There is an irony in the statistics of Christian giving. The more one has or makes, the smaller the percentage they often give. Those with lower incomes give a higher percentage of their wealth to Christ than those who have higher incomes.

It makes me wonder if the more we make the more we think we need and therefore protect our wealth. In other words, the thresh hold of need rises as our income rises along with a perceived need to protect that wealth. 

The result is that in general, those who have the most give a lesser percentage than those who have less. Is it possible that God's generosity to us often creates a greater dependency on material things because our attention becomes increasingly focused on wealth as security rather than on Jesus and a life of faith?

Becoming more conservative in our generosity to God as wealth increases is at odds with the Scriptural principle of being generous with God in proportion to how He has and does bless us. Consider 2 Corinthians 9:6-9. "Remember this: Whoever sows sparingly will also reap sparingly, and whoever sows generously will also reap generously. Each man should give what he has decided in his heart to give, not reluctantly or under compulsion, for God loves a cheerful giver. And God is able to make all grace abound to you, so that in all things at all times, having all that you need, you will abound in every good work."

The irony is that God's blessing - which He freely gives to us - can cause us to be less generous back to the One who gave us the blessing. It was the caution God gave the Israelites in Deuteronomy 7. The more we depend on our wealth for security the less we live by faith.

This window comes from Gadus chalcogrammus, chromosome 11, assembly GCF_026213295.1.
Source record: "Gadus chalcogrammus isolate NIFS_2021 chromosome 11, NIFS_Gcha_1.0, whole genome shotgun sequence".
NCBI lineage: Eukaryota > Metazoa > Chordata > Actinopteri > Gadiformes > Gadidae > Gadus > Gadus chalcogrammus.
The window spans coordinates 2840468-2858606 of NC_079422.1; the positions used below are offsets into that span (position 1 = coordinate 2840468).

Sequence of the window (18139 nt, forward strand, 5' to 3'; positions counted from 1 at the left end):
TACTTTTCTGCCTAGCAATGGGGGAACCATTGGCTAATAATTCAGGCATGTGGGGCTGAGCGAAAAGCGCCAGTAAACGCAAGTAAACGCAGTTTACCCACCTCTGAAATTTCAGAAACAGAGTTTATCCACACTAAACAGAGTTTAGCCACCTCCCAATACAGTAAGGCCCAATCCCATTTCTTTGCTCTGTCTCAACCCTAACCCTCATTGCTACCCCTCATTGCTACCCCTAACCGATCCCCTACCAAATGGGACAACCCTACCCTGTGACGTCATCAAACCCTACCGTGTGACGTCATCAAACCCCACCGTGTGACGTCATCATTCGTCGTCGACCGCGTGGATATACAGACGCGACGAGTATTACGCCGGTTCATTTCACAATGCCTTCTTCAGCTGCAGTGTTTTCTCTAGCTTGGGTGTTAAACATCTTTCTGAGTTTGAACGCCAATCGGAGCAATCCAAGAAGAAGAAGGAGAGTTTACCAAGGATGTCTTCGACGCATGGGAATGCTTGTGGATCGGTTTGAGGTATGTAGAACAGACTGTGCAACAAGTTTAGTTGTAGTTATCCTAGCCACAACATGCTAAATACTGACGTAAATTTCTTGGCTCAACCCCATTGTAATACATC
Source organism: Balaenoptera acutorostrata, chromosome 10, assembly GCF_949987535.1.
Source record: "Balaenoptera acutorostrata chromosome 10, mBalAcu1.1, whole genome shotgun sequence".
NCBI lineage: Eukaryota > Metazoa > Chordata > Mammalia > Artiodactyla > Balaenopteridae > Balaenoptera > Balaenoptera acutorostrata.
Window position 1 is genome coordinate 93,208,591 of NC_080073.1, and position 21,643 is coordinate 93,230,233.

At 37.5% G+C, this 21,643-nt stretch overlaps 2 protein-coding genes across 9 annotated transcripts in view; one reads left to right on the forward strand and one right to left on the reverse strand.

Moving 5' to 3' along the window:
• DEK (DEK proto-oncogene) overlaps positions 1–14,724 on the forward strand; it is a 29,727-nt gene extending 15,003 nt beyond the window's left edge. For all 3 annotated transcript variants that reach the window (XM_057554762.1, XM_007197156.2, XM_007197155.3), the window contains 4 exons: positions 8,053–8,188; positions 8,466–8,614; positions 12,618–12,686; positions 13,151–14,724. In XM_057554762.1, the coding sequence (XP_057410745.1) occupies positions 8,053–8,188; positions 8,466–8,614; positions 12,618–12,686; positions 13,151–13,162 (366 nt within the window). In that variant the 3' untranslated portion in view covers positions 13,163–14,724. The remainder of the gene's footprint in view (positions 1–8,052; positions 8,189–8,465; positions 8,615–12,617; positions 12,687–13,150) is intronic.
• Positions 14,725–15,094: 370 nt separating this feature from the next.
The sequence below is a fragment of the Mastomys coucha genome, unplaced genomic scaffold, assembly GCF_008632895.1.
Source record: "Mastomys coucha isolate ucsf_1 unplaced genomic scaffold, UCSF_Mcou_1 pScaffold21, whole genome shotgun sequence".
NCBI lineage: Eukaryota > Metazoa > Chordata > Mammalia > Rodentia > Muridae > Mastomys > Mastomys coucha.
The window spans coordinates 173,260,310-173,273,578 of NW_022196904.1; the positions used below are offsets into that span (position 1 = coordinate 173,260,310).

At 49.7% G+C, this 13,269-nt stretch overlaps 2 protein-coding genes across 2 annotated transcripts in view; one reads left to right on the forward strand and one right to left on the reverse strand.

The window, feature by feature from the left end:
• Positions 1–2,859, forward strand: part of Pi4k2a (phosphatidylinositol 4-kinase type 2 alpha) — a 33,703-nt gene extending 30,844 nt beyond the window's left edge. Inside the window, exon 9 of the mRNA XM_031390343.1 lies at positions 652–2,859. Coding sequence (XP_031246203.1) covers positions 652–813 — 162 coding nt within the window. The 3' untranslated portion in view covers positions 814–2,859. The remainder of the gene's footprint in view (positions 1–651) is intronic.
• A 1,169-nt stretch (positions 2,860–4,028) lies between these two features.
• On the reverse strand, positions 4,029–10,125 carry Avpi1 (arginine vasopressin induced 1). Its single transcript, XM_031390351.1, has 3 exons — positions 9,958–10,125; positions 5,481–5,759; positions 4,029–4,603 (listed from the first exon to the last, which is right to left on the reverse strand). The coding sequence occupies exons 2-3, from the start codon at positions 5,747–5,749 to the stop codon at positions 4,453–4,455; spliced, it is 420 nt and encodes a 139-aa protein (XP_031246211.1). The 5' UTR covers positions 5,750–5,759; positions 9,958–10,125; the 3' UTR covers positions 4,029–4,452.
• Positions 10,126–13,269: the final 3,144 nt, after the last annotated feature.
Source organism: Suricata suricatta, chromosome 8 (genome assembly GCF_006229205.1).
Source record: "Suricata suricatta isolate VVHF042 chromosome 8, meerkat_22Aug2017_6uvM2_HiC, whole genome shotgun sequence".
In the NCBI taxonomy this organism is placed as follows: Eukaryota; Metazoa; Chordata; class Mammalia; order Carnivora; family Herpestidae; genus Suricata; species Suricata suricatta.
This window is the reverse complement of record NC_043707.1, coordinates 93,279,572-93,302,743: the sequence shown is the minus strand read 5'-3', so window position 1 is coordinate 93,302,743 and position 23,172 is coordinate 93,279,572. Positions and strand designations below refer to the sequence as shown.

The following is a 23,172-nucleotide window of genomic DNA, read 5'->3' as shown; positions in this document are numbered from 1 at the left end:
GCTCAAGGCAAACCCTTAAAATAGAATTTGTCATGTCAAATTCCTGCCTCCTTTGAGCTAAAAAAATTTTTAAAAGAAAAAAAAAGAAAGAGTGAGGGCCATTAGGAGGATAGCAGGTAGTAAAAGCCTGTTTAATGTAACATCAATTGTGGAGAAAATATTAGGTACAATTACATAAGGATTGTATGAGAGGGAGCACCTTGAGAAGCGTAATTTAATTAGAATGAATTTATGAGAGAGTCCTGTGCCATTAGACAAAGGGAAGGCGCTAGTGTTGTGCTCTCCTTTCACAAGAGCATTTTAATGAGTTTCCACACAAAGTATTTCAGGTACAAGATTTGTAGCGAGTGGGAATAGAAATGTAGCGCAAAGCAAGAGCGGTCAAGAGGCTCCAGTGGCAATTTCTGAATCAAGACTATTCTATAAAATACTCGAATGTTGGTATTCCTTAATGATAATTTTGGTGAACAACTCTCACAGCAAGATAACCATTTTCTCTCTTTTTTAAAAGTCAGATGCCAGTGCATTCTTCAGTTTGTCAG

I love Paul's words to Timothy in 1 Timothy 6:17-19. Command those who are rich in this present do good, to be rich in good deeds and to be generous and willing to share."

 He does not say to give it all away. He simply encourages generosity and an open hand. God's generosity to us is a model of what our generosity to Him should be.

One last thing: Most of us don't consider ourselves as wealthy. We see wealth as relative to those who have more than us. But, if our combined family income is $100,000 or more annually we are in the top one half of one percent of wealthy globally. That helps put it in perspective for all of us. Fifty four percent of our world lives on $3.00 per day or less and 91% of our world lives on $10,000 per year or less. 

  • Jun 04, 2013
  • Category: News
  • Comments: 0
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